As we step up to f/5.6 the bokeh differences between the lenses closes a bit. Nevertheless, the 24-70mm f/2.8L II once again still has much better background bokeh than the other lenses.
Image Quality Comparison of Lenses at f/5.6
Even with a slight flare coming in from the top of the tree, the 24-70mm f/2.8L II still maintain excellent sharpness and contrast.
Finally, when we compare sharpness at the edge of the image, again the 24-70mm f/2.8L II still takes the cake compared to all of the other lenses as well, particularly noticeable when we look at the detail of the tree bark.
Final Conclusion for Canon Zoom Lenses at 50mm
So, between these four Canon zoom lenses at 50mm we arrive at the same outcome as we did with our 35mm Canon zoom lenses shoot.
The Best All-Around Zoom Lens at 50mm in Terms of Quality
For overall best performance, the Canon 24-70mm f/2.8L II is still the best option in the 50mm focal range. This lens has the best aesthetic image quality, the sharpest image, and the best low light performance.
From 24mm to 35mm, and to now 50mm, think we will see that the 24-70mm f/2.8 is going to be the go-to-lens when you are not trying to smush the background completely into bokeh-de-beppo with a prime like the Canon 50mm f/1.2L.
Of course, there is a price premium to all of this performance, and the 24-70mm f/2.8 is the second most expensive at over $2,299. Unfortunately, the lens still does not come with image stabilization even at that price.
The Best Alternative Zoom Lens at 50mm
The Canon 24-70mm f/4L is not that far behind the Canon 24-70mm f/2.8 in regards to image quality and makes a great alternative. Additionally, if you need image stabilization particularly for video, the 24-70mm f/4L is your best option, and it is only $1,499.
Of course, compared to its more expensive f/2.8 brother, you are sacrificing an extra stop of low light, the additional bokeh, some sharpness, and overall color and image quality.
The Most Versatile Zoom Lens at 50mm, With a Catch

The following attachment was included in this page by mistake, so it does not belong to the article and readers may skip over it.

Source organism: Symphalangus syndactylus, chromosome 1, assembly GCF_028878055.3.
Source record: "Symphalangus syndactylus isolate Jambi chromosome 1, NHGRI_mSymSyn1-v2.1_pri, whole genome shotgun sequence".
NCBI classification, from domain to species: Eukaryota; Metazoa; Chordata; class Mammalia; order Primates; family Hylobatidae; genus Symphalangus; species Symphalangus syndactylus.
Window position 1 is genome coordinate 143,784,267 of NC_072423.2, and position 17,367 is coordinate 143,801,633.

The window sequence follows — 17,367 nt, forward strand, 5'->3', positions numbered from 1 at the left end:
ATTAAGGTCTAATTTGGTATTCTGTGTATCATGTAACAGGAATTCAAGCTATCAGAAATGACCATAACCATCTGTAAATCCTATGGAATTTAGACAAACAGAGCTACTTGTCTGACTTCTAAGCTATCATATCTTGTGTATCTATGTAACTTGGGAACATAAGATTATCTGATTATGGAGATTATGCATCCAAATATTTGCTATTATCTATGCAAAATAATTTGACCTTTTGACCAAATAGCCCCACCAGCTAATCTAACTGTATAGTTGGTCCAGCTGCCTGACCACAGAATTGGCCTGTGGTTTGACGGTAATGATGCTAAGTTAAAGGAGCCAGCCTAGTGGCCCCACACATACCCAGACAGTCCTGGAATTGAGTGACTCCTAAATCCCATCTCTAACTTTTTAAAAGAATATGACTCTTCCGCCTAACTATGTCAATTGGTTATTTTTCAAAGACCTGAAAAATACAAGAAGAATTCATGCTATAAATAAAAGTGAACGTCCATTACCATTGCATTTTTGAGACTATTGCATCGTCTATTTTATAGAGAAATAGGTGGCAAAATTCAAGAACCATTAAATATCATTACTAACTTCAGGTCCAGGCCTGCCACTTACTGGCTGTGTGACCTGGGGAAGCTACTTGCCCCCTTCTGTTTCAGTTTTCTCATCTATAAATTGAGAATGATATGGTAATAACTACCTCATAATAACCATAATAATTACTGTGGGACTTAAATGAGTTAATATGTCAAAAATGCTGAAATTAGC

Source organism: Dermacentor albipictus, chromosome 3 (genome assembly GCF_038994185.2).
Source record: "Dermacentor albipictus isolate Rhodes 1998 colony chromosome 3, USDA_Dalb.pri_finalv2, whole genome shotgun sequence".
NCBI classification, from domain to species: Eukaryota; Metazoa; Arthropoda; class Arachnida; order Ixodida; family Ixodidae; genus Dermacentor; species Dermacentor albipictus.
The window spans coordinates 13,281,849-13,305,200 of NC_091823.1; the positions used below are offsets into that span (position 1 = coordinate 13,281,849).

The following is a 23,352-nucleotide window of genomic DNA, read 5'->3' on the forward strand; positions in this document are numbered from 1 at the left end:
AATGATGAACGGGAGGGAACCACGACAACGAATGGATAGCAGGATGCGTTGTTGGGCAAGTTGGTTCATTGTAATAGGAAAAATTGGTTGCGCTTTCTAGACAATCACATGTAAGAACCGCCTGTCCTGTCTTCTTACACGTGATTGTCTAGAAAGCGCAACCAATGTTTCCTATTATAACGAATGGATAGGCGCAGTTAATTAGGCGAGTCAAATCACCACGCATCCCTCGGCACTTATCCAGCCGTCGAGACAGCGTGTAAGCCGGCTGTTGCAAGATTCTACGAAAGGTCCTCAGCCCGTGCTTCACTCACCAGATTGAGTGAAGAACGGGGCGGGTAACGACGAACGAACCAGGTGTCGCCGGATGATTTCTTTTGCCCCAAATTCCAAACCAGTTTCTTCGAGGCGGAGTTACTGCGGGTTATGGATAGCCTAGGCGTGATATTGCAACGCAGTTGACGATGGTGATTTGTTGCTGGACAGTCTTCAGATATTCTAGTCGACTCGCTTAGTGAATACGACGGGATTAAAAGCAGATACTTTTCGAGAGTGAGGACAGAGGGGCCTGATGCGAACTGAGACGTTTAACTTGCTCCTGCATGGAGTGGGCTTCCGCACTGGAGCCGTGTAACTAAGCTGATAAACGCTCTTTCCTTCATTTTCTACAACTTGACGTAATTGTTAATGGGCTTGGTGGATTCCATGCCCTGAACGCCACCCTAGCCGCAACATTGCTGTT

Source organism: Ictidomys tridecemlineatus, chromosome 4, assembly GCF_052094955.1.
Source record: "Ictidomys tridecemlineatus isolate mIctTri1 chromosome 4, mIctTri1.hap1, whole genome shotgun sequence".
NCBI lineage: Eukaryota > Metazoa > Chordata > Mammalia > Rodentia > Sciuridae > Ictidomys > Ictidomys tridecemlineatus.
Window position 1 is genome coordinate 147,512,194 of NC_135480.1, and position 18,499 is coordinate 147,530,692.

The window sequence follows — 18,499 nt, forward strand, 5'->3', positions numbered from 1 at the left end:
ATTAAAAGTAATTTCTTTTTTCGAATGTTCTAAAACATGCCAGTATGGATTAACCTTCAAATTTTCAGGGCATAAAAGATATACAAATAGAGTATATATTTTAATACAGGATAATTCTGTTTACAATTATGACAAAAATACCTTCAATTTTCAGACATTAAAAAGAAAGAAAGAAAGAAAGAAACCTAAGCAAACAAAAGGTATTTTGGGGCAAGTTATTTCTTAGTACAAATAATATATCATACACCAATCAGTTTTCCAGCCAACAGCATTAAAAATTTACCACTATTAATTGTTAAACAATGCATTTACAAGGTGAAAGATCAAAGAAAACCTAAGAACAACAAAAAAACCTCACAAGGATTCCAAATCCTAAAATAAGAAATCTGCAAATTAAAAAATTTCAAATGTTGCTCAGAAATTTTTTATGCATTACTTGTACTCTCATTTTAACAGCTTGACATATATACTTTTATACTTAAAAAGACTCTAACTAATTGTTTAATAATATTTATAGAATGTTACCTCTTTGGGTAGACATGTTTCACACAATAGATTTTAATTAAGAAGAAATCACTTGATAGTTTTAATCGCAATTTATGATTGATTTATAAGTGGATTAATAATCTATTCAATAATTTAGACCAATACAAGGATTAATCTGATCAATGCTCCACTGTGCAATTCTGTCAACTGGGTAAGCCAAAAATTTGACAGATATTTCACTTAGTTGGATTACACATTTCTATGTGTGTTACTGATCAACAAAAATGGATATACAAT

In regards to focal range, the most versatile lens in the group is definitely the $2,689 Canon 28-300mm f/3.5-5.6L. It is a “jack-of-all trades” lens, so while it does do a lot of things pretty well, it does not excel in any one area outside of its crazy broad focal range.
This sheer focal length ability allows you to go from 28mm, which is generally wide enough on a full frame camera, all the way to 300 mm, which is pretty awesome as a telephoto lens.
Another positive note is that the 28-300mm f/3.5-5.6L does have image stabilization. All-in-all, this lens gives you a versatile “one-lens” setup.
Where you compromise is its aperture, which closes down from f/3.5 to f/5.6 as you zoom towards 300mm. This “slow” aperture range is also not so great in terms of low light situations.
The Lens We Will Avoid
Once again, the Canon 24-105mm f/4L is last in terms of overall performance and image quality. I’m not saying it is a bad lens. It is just not quite as good as the other three zoom lenses.
Its focal range is not as versatile as the Canon 28-300mm f/3.5-5.6L. It doesn’t have the low-light capability or create the same amount and quality of bokeh aesthetics as the Canon 24-70mm f/2.8L Mark II.
Despite having a shorter focal range, the Canon 24-70mm f/4L possesses better image quality and is only a little bit more expensive. Given the choice, I would go for the $1,499 Canon 24-70mm f/4L over the $1,149 Canon 24-105mm f/4L.
I hope you enjoyed this 50mm focal length installment in the SLR Lounge Canon Lens Wars series. We will be wrapping up the 50mm series by comparing the best Canon 50mm primes and the best zoom lenses that cover the 50mm focal length.
Stay tuned and in the mean time, be sure to check out the rest of the SLR Lounge Canon Lens Wars series.